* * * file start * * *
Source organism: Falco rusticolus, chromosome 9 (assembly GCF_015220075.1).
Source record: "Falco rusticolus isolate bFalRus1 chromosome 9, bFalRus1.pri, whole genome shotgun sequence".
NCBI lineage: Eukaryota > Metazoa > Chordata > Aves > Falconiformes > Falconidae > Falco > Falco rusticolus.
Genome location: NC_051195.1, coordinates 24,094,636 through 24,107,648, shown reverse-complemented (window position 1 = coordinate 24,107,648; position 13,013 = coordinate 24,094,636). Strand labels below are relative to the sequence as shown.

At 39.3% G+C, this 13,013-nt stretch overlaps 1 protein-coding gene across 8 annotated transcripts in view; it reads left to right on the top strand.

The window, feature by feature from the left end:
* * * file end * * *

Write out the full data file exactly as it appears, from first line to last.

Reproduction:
Source organism: Falco rusticolus, chromosome 9 (assembly GCF_015220075.1).
Source record: "Falco rusticolus isolate bFalRus1 chromosome 9, bFalRus1.pri, whole genome shotgun sequence".
NCBI lineage: Eukaryota > Metazoa > Chordata > Aves > Falconiformes > Falconidae > Falco > Falco rusticolus.
Genome location: NC_051195.1, coordinates 24,094,636 through 24,107,648, shown reverse-complemented (window position 1 = coordinate 24,107,648; position 13,013 = coordinate 24,094,636). Strand labels below are relative to the sequence as shown.

At 39.3% G+C, this 13,013-nt stretch overlaps 1 protein-coding gene across 8 annotated transcripts in view; it reads left to right on the top strand.

The window, feature by feature from the left end: